A.O. Scott and Manohla Dargis at the New York Times recently made a list of The Best 25 Films of the 21st Century It’s a list that’s eclectic, a little pretentious, heavy on obscure Japanese cinema, and “horseshit,” according to a family friend who watches movies and writes about them for a living. I largely agree. Million Dollar Baby?! Inside Llewyn Davis?! Really?!
It inspired me to make my own list of favorite movies instead of best movies. Favorites consider how I appreciated the movie the first time I saw it – and how that appreciation has grown or evolved or wavered over time. Favorites consider context: where I watched the movie, with whom, when, and the significance of all that. Favorites consider re-watchability and the Desert Island Test, If you could only bring three or four movies to a desert island where you’ll be for the rest of your life, what movies would you bring? I think a lot about that question. Probably too much.
It pained me not to include my two favorite movies of all-time, Cool Hand Luke (1967) and Good Will Hunting (1997) , as well as a few others that’d be in and around my top 10: One Flew Over The Cuckoo’s Nest (1975), Rain Man (1988), The Graduate (1967), The Shawshank Redemption (1994), Toy Story (1995), The Sandlot (1993), Rear Window (1954), and All The President’s Men (1976). Sadly, all are from before 2000.
Anyway, here’s my list:
25. LITTLE MISS SUNSHINE (2006) Sentimentally, I love this because my little sister was Abigail Breslin at that age: fearless, other-regarding, emcee of all family gatherings. But it’s also just a beautiful family dramedy about
tragic normal things.
24. HELL OR HIGH WATER (2016) Grandpa Gibbons is originally from the same flat Texas that Jeff Bridges patrols in this movie — so it felt poetic that I watched this with him a few months ago. Watching James F. Gibbons watch (and cackle during) this scene was worth the price of admission (plane ticket to San Fran).
23. MOONRISE KINGDOM (2012) My relationship with Wes Anderson has become increasingly enigmatic: I’m more impressed—by his sense of detail, color, and theater— than I am a real fan. Still, though, I couldn’t not include some Wes Anderson here.
22. BOYHOOD (2014) Originally, I had this way higher. It’s a delightful movie with delightful acting and has Richard Linklater’s delightful, honest, simple touch. But I was romanticizing, I think, how much I liked the actual movie when I mostly just really, really liked the concept and execution of it.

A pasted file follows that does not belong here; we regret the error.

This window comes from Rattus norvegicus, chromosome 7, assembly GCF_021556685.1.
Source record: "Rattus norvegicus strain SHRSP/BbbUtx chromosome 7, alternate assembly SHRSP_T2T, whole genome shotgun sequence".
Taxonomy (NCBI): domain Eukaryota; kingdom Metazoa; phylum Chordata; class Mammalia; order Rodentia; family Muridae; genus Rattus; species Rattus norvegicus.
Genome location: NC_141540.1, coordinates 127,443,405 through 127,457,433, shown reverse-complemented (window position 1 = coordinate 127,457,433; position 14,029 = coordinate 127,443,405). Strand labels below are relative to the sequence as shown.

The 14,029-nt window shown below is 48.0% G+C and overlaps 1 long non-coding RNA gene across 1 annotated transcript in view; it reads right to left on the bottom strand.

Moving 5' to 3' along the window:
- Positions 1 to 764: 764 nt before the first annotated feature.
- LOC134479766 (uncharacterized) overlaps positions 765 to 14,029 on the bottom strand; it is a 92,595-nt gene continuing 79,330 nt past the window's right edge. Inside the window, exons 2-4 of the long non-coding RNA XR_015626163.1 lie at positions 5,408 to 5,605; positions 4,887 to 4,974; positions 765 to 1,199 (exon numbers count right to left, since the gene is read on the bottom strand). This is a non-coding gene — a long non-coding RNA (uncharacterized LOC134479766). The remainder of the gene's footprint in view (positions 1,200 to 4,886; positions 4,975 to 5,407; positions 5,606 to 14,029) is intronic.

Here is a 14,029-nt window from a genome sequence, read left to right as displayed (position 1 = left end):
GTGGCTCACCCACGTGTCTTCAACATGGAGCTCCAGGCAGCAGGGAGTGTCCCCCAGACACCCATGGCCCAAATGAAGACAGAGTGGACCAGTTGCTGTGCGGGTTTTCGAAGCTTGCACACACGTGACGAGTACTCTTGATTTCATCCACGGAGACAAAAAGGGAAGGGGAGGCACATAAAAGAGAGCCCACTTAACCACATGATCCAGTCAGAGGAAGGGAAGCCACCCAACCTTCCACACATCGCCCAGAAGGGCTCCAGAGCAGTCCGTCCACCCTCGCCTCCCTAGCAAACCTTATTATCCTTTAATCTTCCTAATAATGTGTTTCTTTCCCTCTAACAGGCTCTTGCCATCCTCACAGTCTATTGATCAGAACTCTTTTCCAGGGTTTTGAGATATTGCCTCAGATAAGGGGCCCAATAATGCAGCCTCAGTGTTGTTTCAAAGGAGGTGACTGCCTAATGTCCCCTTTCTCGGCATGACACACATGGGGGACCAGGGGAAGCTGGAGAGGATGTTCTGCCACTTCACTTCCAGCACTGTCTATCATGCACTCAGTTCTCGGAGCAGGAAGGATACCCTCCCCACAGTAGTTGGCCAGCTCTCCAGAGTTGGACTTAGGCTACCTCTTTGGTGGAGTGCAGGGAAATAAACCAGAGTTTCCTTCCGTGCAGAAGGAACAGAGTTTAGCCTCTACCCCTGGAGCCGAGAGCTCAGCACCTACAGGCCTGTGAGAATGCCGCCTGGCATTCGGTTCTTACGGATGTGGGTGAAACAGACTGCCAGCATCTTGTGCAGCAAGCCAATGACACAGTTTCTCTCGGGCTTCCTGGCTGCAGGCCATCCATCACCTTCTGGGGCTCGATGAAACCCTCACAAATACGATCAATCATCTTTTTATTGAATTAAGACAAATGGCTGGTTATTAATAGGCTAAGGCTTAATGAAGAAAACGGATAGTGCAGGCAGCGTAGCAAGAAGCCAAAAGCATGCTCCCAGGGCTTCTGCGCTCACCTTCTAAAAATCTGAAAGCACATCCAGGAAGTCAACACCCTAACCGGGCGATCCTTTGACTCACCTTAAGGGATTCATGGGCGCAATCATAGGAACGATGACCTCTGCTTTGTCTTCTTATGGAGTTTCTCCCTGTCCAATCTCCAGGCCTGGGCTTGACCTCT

21. FROST/NIXON (2008) Imagine if this happened today. It’d be like if Graham Norton ditched the boozy, late-night British talk show, came stateside to interview The Donald about Russia/Comey/etc as the biggest TV event of the decade – and interviewed The Groper In Chief for an hour! Each week! For a month! Graham Norton!
20. SCHOOL OF ROCK (2003) When I saw this with my mom in 2003 (fairly late on a school night for a 12-year-old), I was essentially the same age as the kids in Mr. ShneebLAY’s class. It felt like I was right there with them in the band. It still does—emotionally, developmentally. Stick it to the man. (Linklater’s second movie on here. What a dude.)
19. WET HOT AMERICAN SUMMER (2001) Definition of a cult classic.
18. THE BIG SHORT (2015) It’s easy to say bad things about Wall Street for causing the housing market collapse, but it’s hard to say anything bad about the movie. There’s Barefoot, Socially-Inept Savant Christian Bale. There’s Flustered Steve Carell. There’s the incredibly well-adapted script from Michael Lewis’ book with cutaways that break the fourth wall and explain Econ 101 to simpletons like me. There’s my future wife, Selena Gomez.
17. LORD OF THE RINGS: RETURN OF THE KING (2003) I’m not a fan of fantasy, violence, or even action, so this is a testament to how epic this movie is.
16. NO COUNTRY FOR OLD MEN (2007) See #17 (re: violence)
15. THERE WILL BE BLOOD (2007) See #16. Peak P.T. Anderson directing Peak Daniel Day-Lewis isn’t unlike Greg Popovich coaching Larry Bird in his prime. (I’ve polled three of the biggest movie buffs I know: one said this is his favorite movie of the 2000s; two said it was the best. So there you go.).